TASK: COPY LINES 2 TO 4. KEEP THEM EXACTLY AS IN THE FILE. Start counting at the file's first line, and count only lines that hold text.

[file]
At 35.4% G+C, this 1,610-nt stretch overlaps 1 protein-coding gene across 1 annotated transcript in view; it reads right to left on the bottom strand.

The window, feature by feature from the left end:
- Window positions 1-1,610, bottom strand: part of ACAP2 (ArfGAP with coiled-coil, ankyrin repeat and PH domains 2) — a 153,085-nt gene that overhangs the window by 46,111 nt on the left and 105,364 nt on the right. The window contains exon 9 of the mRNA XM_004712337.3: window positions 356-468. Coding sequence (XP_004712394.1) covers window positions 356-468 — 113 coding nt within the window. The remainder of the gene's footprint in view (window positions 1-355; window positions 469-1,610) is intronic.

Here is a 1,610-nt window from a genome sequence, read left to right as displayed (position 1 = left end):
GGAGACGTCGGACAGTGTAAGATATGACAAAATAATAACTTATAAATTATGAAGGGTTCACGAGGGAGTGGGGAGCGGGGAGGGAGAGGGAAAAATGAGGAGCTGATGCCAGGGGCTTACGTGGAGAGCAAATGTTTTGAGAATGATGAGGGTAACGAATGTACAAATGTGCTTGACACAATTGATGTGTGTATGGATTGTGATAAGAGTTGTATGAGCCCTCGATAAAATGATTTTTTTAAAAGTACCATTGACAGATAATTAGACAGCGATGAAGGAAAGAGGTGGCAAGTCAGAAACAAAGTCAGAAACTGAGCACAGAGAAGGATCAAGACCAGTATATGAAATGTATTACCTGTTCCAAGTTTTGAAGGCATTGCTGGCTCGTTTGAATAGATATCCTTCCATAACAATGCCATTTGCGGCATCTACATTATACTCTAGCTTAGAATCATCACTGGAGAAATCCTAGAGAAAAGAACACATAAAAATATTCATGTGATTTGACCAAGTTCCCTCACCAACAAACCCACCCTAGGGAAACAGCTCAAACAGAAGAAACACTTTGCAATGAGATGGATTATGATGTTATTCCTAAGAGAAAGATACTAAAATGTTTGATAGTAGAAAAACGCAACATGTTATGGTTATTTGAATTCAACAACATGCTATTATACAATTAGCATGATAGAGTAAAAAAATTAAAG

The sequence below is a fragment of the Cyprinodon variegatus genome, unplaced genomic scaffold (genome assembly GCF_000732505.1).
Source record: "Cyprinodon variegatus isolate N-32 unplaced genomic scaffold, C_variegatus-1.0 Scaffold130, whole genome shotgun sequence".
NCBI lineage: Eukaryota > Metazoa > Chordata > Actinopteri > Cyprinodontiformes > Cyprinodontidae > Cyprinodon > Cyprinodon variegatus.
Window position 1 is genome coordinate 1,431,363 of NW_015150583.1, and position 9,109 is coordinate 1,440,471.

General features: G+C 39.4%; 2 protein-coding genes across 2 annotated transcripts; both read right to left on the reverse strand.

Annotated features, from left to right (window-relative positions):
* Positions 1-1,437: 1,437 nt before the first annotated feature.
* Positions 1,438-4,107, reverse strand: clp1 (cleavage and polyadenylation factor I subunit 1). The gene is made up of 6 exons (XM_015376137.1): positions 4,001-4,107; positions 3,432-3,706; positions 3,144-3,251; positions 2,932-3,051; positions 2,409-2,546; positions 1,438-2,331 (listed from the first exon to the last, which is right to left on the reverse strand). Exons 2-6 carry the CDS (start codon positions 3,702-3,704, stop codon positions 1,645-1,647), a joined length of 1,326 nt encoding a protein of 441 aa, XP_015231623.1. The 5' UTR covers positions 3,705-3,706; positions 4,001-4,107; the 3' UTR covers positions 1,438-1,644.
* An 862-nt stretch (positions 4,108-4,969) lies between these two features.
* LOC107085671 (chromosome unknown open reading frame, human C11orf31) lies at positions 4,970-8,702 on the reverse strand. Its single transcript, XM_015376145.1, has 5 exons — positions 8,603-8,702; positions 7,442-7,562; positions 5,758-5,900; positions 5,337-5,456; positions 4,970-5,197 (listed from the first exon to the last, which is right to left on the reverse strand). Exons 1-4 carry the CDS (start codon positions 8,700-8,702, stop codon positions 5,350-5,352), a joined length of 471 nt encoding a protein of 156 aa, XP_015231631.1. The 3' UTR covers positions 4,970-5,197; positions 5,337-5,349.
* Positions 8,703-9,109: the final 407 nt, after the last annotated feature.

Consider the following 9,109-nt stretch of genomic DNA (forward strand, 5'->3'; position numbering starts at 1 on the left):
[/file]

The window, feature by feature from the left end:
- Window positions 1-1,610, bottom strand: part of ACAP2 (ArfGAP with coiled-coil, ankyrin repeat and PH domains 2) — a 153,085-nt gene that overhangs the window by 46,111 nt on the left and 105,364 nt on the right. The window contains exon 9 of the mRNA XM_004712337.3: window positions 356-468. Coding sequence (XP_004712394.1) covers window positions 356-468 — 113 coding nt within the window. The remainder of the gene's footprint in view (window positions 1-355; window positions 469-1,610) is intronic.

Here is a 1,610-nt window from a genome sequence, read left to right as displayed (position 1 = left end):